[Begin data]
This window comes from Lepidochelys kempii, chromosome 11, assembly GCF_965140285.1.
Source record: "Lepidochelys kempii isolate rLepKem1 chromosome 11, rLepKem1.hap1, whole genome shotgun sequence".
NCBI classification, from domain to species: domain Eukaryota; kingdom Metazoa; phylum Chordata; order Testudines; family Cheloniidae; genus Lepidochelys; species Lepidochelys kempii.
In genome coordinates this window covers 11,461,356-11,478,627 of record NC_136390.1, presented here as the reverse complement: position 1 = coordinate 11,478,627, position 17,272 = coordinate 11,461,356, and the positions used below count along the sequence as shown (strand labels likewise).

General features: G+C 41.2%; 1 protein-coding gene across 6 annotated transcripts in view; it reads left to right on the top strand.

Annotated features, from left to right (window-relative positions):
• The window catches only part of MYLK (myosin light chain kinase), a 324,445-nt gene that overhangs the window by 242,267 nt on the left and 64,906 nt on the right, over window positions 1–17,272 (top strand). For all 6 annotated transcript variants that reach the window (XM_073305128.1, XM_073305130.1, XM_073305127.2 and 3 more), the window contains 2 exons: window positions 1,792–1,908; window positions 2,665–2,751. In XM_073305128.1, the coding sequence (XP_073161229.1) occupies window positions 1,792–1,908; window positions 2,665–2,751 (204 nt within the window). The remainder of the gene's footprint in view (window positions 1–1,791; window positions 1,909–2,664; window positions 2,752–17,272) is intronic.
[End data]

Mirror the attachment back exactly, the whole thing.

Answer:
This window comes from Lepidochelys kempii, chromosome 11, assembly GCF_965140285.1.
Source record: "Lepidochelys kempii isolate rLepKem1 chromosome 11, rLepKem1.hap1, whole genome shotgun sequence".
NCBI classification, from domain to species: domain Eukaryota; kingdom Metazoa; phylum Chordata; order Testudines; family Cheloniidae; genus Lepidochelys; species Lepidochelys kempii.
In genome coordinates this window covers 11,461,356-11,478,627 of record NC_136390.1, presented here as the reverse complement: position 1 = coordinate 11,478,627, position 17,272 = coordinate 11,461,356, and the positions used below count along the sequence as shown (strand labels likewise).

General features: G+C 41.2%; 1 protein-coding gene across 6 annotated transcripts in view; it reads left to right on the top strand.

Annotated features, from left to right (window-relative positions):
• The window catches only part of MYLK (myosin light chain kinase), a 324,445-nt gene that overhangs the window by 242,267 nt on the left and 64,906 nt on the right, over window positions 1–17,272 (top strand). For all 6 annotated transcript variants that reach the window (XM_073305128.1, XM_073305130.1, XM_073305127.2 and 3 more), the window contains 2 exons: window positions 1,792–1,908; window positions 2,665–2,751. In XM_073305128.1, the coding sequence (XP_073161229.1) occupies window positions 1,792–1,908; window positions 2,665–2,751 (204 nt within the window). The remainder of the gene's footprint in view (window positions 1–1,791; window positions 1,909–2,664; window positions 2,752–17,272) is intronic.